Heaven knows Cindy Anthony has given us a lot of reasons to criticize and even dislike her.  But when she took the stand in the murder trial of her daughter, I was flooded with nothing but empathy.
After writing ten true crime books, I know how difficult it is to be the loved one of a murder victim.  I’ve learned to that being the loved one of a perpetrator is a heavy burden as well.  Cindy is unfortunate to be filling both those roles at once.  The horror of walking in Cindy’s shoes was never more apparent to me than while I was watching her testimony on Saturday.

Cindy looked like a woman who had been through an emotionally exhausting ordeal and knew the worst was yet to come.  She cried when she described her granddaughter Caylee’s bed.  Her tears seemed sincere expressions of grief not the acidic tears of self-pity we’ve seen so often from her daughter.

She broke down again when describing Caylee’s playhouse.  Her uncontrollable anguish prompted Prosecutor Linda Drane-Burdick asked if she needed a break.  The judge granted the request.  During that time of no audio, we witnessed tears of rage from Casey Anthony.  We could not hear what she said, but her ire was apparent.  From the hostile and sullen looks she’d cast at her mother, it was obvious the target of her anger was her mother.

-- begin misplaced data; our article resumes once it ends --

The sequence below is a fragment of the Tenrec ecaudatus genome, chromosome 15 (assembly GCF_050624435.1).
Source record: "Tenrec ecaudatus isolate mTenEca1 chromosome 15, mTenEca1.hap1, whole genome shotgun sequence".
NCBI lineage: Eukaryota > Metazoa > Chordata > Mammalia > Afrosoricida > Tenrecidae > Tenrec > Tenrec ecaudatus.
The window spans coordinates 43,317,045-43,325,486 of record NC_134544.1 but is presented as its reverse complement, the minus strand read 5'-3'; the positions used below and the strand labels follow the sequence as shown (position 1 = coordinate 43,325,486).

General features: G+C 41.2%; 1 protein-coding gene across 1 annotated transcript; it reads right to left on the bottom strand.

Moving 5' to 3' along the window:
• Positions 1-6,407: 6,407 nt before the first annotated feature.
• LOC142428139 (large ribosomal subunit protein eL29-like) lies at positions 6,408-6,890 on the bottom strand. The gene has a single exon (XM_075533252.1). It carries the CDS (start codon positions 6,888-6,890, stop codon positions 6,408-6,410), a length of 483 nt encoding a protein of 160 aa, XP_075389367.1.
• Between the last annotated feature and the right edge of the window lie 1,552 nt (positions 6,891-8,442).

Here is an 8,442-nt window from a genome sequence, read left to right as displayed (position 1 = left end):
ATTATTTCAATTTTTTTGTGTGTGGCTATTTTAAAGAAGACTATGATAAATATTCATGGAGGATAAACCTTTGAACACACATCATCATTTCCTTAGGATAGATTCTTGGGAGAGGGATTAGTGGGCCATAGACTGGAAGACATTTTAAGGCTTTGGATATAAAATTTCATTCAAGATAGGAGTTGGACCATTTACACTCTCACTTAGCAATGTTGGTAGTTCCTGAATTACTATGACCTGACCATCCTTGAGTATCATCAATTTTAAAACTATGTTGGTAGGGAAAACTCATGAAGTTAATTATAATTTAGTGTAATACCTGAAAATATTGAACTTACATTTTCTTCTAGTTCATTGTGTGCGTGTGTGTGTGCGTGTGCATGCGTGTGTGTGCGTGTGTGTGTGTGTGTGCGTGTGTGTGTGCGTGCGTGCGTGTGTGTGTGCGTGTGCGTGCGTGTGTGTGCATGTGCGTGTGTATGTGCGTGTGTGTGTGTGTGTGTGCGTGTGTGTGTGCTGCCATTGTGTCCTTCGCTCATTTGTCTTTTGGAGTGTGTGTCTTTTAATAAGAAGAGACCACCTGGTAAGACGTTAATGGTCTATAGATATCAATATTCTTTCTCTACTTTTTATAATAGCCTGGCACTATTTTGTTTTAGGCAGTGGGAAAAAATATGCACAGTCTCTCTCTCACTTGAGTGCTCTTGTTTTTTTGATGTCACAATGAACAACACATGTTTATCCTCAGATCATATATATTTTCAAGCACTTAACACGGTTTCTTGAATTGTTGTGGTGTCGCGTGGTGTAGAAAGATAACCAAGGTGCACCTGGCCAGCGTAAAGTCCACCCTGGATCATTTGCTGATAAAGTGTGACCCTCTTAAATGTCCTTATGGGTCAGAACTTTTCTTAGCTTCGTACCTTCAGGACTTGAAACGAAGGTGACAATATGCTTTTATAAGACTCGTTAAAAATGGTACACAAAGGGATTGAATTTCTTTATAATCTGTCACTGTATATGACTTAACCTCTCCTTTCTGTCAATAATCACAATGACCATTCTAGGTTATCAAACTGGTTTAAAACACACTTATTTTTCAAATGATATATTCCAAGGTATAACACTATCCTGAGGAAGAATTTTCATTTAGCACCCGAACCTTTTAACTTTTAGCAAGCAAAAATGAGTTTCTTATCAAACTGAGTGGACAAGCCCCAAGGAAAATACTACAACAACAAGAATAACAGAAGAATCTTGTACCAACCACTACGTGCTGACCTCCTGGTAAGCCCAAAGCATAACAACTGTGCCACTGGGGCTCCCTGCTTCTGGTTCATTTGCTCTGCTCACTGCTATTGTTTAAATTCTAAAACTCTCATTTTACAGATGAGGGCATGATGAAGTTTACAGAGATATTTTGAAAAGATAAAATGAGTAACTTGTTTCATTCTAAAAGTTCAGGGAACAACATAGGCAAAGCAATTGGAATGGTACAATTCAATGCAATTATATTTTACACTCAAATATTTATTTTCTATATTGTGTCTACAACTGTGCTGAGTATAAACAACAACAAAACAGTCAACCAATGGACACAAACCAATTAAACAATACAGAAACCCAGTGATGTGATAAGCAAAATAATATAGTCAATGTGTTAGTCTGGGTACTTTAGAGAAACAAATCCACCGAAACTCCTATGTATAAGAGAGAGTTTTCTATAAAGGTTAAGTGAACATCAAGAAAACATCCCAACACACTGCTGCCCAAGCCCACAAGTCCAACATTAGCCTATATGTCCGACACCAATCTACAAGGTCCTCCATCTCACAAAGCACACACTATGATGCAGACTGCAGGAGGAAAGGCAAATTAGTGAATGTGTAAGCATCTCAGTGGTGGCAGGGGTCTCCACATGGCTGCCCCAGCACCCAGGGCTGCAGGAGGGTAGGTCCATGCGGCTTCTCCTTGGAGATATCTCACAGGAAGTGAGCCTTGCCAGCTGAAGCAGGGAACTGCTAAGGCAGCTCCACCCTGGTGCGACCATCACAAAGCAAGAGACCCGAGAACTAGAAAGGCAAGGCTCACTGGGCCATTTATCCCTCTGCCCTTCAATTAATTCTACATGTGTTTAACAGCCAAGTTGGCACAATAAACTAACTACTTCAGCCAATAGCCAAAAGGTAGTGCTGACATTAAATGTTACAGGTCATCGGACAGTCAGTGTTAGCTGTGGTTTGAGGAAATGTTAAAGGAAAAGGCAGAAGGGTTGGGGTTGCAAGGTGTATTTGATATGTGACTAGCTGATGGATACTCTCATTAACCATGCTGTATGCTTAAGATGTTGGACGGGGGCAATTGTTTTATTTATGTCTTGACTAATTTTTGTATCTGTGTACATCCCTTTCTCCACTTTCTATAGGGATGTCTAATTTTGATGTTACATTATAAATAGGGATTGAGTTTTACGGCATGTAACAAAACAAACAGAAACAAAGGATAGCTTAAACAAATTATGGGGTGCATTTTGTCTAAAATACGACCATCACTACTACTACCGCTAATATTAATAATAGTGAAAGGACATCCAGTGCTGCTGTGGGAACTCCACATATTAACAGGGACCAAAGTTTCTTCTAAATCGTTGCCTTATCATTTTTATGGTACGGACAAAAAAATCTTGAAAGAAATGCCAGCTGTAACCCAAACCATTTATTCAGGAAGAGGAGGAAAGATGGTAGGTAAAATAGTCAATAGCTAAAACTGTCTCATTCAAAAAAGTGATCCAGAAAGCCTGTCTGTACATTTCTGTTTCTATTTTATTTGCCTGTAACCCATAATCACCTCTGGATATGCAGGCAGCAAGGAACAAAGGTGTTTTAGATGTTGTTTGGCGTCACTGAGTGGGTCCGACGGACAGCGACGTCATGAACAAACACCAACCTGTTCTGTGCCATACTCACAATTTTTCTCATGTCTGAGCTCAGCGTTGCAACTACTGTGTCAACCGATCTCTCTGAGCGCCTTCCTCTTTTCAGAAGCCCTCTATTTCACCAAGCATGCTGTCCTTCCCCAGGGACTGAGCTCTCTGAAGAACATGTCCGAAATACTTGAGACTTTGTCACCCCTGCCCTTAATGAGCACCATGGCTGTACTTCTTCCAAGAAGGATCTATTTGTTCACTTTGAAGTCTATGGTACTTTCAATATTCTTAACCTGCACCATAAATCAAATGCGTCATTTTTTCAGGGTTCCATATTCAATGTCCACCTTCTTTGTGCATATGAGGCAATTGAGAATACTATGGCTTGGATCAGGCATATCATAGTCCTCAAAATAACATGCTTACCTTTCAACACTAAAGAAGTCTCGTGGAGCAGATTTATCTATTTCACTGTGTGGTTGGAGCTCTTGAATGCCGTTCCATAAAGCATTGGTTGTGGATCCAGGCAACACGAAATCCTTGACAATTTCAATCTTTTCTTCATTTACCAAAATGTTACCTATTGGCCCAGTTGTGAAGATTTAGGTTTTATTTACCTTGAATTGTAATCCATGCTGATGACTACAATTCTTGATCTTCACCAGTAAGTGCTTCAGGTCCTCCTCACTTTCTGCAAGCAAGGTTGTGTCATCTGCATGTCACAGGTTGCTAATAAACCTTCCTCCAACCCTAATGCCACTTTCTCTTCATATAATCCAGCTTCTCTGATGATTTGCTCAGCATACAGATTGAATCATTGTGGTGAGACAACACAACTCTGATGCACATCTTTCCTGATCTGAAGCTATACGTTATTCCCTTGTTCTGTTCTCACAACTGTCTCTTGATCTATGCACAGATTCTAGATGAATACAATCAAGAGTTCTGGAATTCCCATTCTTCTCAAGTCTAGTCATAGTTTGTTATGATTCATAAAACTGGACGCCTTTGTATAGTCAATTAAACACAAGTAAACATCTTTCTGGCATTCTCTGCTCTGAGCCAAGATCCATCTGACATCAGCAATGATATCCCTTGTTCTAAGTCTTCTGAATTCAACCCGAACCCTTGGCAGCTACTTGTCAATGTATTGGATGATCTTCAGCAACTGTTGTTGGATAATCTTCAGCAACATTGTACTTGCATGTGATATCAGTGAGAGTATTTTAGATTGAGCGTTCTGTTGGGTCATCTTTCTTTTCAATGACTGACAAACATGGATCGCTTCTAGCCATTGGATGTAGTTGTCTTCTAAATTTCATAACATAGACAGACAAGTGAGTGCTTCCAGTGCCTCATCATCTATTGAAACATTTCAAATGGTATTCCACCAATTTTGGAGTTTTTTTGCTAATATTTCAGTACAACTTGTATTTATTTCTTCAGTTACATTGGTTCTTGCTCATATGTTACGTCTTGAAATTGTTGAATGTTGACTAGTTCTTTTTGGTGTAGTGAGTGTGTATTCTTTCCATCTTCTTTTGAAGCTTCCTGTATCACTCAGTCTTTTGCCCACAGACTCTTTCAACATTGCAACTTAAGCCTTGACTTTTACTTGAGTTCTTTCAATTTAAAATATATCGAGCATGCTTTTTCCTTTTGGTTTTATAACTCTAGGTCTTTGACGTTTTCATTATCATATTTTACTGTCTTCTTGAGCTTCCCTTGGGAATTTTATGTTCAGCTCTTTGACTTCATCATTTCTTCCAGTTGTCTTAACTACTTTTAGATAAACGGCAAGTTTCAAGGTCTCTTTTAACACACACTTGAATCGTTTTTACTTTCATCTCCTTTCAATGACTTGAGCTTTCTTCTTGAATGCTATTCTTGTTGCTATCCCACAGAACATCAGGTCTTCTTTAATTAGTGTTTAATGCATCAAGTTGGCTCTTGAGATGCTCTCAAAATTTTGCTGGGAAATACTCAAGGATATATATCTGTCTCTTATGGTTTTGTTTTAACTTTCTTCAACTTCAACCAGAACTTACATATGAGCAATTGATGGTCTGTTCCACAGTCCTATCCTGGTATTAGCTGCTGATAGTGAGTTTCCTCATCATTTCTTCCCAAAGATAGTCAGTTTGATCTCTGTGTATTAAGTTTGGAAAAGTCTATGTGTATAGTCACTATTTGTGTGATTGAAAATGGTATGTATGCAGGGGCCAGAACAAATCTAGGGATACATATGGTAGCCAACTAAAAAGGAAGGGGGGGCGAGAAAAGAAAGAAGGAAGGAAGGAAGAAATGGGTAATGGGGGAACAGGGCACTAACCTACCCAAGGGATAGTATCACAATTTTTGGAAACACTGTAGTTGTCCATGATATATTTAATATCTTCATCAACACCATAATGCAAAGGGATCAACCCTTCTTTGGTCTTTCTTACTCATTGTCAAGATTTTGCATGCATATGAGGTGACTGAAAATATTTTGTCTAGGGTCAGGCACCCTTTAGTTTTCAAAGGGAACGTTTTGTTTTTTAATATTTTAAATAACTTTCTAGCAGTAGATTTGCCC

When court resumed, with Cindy back in the stand, Linda Drane Burdick asked, “After June 15 of 2008, did you see your grandaughter Caylee again?”

Cindy’s voice quavered as she answered: “No, Ma’am.  I did not.”  Cindy swayed in her seat and looked as if she might pass out,

The state later asked her how long she continued to search for the real Zanny.  Cindy admitted she never stopped looking until six weeks earlier.  I know it sounds ridiculous, on the surface, that she had continued tilting at that windmill; but I could understand the desperation of a mother wanting to avoid the ugly truth about her own daughter.

The looks Casey gave her mother were the thing that really elevated my empathy for Cindy.  I put myself in her shoes and imagined my daughter looking at me the way Casey looked at Cindy.  That thought was nauseating and disturbing.  The hatred shooting from Casey’s eyes in Cindy’s direction is the stuff of every mother’s nightmare.

And as Dr. Lillian Glass wrote: “For the first time, when Cindy walked off the stand without looking at Casey,she literally walked away from Casey and her lies forever ”

Perhaps now, Cindy Anthony has her focus in the right place–on finding justice for her granddaughter Caylee.

Question to my readers: I’ve recieved some harsh criticism for calling for Justice for Caylee.  They say that it is ridiculous and fatuous phrase–you can’t get anything for a dead person.  What do you think about that opinion?  Is it all about justice for Caylee?  Or do you think the critics are right?
As currently planned, I will be on Nancy Grace this Tuesday night talking about this case–8pm Eastern on HLN.
If you missed my appearance on Justice with Judge Jeanine, that segment of the show is now online.